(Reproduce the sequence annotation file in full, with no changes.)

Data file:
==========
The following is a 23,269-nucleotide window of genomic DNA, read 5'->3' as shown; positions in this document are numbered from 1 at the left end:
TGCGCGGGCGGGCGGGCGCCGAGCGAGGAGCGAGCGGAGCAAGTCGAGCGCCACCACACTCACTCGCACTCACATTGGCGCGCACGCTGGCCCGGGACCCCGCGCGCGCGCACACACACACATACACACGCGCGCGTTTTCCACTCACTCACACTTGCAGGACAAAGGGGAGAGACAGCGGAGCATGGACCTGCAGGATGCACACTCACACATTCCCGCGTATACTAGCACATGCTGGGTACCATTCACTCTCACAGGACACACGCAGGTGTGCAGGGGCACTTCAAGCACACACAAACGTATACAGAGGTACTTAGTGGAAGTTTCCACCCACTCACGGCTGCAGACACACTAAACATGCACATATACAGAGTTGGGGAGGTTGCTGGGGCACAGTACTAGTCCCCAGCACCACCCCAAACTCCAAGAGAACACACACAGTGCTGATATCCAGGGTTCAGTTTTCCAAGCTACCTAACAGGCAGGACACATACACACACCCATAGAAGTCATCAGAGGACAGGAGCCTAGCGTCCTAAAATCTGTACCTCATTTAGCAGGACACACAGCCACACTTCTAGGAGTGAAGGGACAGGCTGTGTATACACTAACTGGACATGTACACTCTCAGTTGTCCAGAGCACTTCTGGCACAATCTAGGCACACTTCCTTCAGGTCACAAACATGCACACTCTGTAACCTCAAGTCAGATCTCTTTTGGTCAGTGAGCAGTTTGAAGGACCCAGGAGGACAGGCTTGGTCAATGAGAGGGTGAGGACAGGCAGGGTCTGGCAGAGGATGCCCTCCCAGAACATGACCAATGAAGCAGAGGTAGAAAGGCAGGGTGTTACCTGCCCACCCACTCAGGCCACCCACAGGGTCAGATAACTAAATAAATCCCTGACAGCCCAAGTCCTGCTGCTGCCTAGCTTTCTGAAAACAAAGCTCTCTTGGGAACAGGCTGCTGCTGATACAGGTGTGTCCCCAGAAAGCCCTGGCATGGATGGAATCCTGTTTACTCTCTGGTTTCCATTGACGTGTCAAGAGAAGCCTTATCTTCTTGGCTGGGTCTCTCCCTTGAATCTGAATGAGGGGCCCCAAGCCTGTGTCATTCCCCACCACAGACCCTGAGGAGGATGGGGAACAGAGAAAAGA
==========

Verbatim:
The following is a 23,269-nucleotide window of genomic DNA, read 5'->3' as shown; positions in this document are numbered from 1 at the left end:
TGCGCGGGCGGGCGGGCGCCGAGCGAGGAGCGAGCGGAGCAAGTCGAGCGCCACCACACTCACTCGCACTCACATTGGCGCGCACGCTGGCCCGGGACCCCGCGCGCGCGCACACACACACATACACACGCGCGCGTTTTCCACTCACTCACACTTGCAGGACAAAGGGGAGAGACAGCGGAGCATGGACCTGCAGGATGCACACTCACACATTCCCGCGTATACTAGCACATGCTGGGTACCATTCACTCTCACAGGACACACGCAGGTGTGCAGGGGCACTTCAAGCACACACAAACGTATACAGAGGTACTTAGTGGAAGTTTCCACCCACTCACGGCTGCAGACACACTAAACATGCACATATACAGAGTTGGGGAGGTTGCTGGGGCACAGTACTAGTCCCCAGCACCACCCCAAACTCCAAGAGAACACACACAGTGCTGATATCCAGGGTTCAGTTTTCCAAGCTACCTAACAGGCAGGACACATACACACACCCATAGAAGTCATCAGAGGACAGGAGCCTAGCGTCCTAAAATCTGTACCTCATTTAGCAGGACACACAGCCACACTTCTAGGAGTGAAGGGACAGGCTGTGTATACACTAACTGGACATGTACACTCTCAGTTGTCCAGAGCACTTCTGGCACAATCTAGGCACACTTCCTTCAGGTCACAAACATGCACACTCTGTAACCTCAAGTCAGATCTCTTTTGGTCAGTGAGCAGTTTGAAGGACCCAGGAGGACAGGCTTGGTCAATGAGAGGGTGAGGACAGGCAGGGTCTGGCAGAGGATGCCCTCCCAGAACATGACCAATGAAGCAGAGGTAGAAAGGCAGGGTGTTACCTGCCCACCCACTCAGGCCACCCACAGGGTCAGATAACTAAATAAATCCCTGACAGCCCAAGTCCTGCTGCTGCCTAGCTTTCTGAAAACAAAGCTCTCTTGGGAACAGGCTGCTGCTGATACAGGTGTGTCCCCAGAAAGCCCTGGCATGGATGGAATCCTGTTTACTCTCTGGTTTCCATTGACGTGTCAAGAGAAGCCTTATCTTCTTGGCTGGGTCTCTCCCTTGAATCTGAATGAGGGGCCCCAAGCCTGTGTCATTCCCCACCACAGACCCTGAGGAGGATGGGGAACAGAGAAAAGA